Dr. Little testified himself and offered evidence through several witnesses. He refuted the fact that Ms. Verricchia was authorized to take X rays before she had completed her technical course in October 1980 and that he permitted her to remove splinters and root tips or to diagnose or treat dry sockets. The substance of Dr. Little’s testimony was corroborated by testimony from James Bradley, Susan Summerlin and Jane Venters. Ms. Venters also testified that Ms. Verricchia had attempted to enlist her help in various legal actions against Dr. Little.

The crux of Dr. Little’s argument is that “[i]n assessing the weight and credibility of Connie Watts Verricchia’s testimony, the Board completely disregarded the testimony of Appellant that she was the organizer of a group of disgruntled employees whose purpose was to ruin Dr. Little’s practice.” He contends that “Ms. Verricchia’s attempts to organize various forms of legal action to harass [him] renders her testimony or that of her colleagues concerning her duties in the clinic inherently suspect and unreliable.” Dr. Little also argues that the testimony of David Terry Maness and Linda Horton was similarly impeached by evidence which *72revealed that Maness had unsuccessfully sued Dr. Little after being discharged from the lab and that Horton had conducted a meeting of fellow employees to review a book listing all violations of statutes which a dentist could be charged with before a dental board.

Thus, the real challenge in the appeal becomes the credibility of the witnesses. We hold there was sufficient substantial evidence to support the findings of fact and sufficient findings of fact to support the conclusions of law of the Board and of the trial court on all the issues. Certainly conflicts in the evidence existed. Impeachment testimony appears in abundance, but the quality and believability of the evidence is solely for the fact-finder to determine and not the reviewing court. The Board has resolved the conflicts in the testimony of all the witnesses and evidence before it, and their findings, being supported by competent evidence and not arbitrary or capricious, are conclusive in the appellate division. In re Wilkins, 294 N.C. 528, 242 S.E. 2d 829 (1978).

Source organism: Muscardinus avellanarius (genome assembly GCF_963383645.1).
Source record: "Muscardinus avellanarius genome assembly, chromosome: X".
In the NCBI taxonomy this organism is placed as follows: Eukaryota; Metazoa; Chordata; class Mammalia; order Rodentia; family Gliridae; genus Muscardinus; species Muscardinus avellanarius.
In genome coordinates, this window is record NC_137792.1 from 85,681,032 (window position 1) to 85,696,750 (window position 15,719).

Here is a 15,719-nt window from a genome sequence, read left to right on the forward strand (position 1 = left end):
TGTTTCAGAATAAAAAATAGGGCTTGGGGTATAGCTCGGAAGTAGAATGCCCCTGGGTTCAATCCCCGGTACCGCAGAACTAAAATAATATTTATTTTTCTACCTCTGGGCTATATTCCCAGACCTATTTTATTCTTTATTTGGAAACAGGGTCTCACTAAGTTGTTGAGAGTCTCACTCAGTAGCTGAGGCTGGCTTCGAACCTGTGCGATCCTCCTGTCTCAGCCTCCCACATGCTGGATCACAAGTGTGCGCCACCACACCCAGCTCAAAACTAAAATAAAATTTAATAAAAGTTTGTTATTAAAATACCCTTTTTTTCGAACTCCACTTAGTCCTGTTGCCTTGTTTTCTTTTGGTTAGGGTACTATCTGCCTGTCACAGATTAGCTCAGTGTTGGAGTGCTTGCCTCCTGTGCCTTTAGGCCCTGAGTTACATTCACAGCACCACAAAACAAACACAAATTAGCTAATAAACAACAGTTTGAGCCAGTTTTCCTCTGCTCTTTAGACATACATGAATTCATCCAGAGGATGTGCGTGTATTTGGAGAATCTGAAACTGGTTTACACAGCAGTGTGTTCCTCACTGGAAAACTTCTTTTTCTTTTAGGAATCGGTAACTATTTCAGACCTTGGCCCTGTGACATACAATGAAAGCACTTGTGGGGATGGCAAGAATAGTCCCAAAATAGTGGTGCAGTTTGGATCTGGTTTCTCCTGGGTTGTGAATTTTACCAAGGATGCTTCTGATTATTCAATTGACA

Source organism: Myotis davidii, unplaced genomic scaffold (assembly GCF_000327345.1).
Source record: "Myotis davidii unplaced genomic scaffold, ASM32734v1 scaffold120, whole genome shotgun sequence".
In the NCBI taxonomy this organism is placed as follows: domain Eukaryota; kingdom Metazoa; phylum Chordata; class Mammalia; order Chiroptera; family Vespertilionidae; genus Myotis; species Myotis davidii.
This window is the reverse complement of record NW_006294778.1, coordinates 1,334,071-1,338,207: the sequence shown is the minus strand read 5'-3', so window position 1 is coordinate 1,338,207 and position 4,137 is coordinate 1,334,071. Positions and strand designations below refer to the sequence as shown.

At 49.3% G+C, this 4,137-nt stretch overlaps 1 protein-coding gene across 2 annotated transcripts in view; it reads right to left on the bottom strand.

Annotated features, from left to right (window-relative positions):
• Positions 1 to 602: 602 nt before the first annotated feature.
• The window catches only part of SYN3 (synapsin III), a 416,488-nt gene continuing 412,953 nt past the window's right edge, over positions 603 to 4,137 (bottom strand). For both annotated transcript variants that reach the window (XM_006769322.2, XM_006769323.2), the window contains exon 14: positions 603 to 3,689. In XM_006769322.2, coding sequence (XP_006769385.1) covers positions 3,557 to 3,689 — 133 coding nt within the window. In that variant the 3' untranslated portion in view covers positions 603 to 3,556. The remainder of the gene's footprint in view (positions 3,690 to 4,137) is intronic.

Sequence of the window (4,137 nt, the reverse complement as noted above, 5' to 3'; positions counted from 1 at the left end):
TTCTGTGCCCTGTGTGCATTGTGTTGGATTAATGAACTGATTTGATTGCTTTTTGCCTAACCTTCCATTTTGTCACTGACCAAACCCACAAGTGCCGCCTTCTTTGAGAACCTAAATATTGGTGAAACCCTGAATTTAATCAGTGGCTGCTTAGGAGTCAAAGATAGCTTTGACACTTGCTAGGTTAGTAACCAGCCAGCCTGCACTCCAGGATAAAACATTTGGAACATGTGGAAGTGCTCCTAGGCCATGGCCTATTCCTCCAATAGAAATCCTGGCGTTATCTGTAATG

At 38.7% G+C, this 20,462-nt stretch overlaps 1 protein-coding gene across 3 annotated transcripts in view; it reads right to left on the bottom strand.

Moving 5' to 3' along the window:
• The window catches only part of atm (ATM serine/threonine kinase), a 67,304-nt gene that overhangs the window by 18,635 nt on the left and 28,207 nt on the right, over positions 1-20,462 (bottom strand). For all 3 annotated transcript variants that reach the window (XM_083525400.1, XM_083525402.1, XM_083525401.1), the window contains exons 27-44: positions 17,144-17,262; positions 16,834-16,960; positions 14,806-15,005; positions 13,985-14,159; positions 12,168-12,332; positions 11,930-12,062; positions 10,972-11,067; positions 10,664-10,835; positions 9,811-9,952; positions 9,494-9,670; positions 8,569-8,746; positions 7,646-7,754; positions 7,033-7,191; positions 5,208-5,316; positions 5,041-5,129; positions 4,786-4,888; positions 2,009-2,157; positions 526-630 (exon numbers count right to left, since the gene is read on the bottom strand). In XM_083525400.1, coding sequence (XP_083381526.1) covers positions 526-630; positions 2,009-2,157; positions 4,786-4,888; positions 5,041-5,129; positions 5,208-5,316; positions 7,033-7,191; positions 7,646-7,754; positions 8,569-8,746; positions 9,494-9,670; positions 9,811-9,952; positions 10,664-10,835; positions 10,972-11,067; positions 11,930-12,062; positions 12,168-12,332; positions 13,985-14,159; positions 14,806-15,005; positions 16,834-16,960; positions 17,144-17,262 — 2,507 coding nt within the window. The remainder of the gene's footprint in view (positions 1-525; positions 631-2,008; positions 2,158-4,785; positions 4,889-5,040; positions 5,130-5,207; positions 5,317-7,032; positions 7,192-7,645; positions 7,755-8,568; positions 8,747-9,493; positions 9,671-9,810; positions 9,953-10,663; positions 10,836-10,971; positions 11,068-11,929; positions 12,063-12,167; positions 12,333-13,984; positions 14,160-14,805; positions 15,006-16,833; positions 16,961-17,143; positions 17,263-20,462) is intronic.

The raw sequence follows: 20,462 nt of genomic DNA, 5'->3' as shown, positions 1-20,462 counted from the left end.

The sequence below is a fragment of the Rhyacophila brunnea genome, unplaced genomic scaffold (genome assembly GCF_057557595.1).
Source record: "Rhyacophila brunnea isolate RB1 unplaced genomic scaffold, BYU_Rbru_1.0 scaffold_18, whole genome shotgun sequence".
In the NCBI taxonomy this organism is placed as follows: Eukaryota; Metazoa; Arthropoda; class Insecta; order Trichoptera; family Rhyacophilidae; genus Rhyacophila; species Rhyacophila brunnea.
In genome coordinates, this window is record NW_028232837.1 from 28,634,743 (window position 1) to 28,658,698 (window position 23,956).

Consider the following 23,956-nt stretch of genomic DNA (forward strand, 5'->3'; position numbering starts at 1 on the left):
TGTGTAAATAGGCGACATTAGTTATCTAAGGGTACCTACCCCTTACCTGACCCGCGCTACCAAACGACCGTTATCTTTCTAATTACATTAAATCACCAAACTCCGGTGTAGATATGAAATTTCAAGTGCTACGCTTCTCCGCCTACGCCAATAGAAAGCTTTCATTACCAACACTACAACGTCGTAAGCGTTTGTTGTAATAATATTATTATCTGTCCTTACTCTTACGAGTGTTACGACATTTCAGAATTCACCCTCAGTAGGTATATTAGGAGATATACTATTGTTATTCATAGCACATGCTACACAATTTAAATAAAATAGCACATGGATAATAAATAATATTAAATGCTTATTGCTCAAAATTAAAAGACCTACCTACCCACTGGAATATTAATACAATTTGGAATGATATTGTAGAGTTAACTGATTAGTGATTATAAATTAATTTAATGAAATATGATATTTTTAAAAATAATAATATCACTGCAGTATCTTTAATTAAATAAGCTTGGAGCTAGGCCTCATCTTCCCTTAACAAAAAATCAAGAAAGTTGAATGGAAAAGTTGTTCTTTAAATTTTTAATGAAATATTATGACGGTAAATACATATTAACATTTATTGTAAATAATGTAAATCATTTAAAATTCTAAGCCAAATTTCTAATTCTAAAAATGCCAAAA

As to the charge of unauthorized prescription of Valium to family members, the Board found: that Valium is a Controlled Substance, according to G.S. 90-92, Schedule IV; that Dr. Little purchased Valium by mail, totaling 3,000 ten milligram tablets on 9-12-79, 1-24-80, 7-24-80, 12-1-80, and 3-13-81 (a span of about 681 days); and that he dispensed the Valium to his wife, his sister-in-law, and his mother-in-law. It was dispensed to his wife for agoraphobia, vertigo and stress, and it was cheaper to order in quantity. Appellant did not except to any of the above findings, but did except to the following findings: (1) “Respondent does not dispense Valium to patients in connection with his dental practice;” and (2) “Respondent ordered Valium and dispensed it to Ms. Rinnert [his sister-in-law] and Mrs. Miles [his mother-in-law] to ease stress. Respondent does not take care of either Ms. Rinnert’s or Mrs. Miles’ teeth and thus has no treatment records.”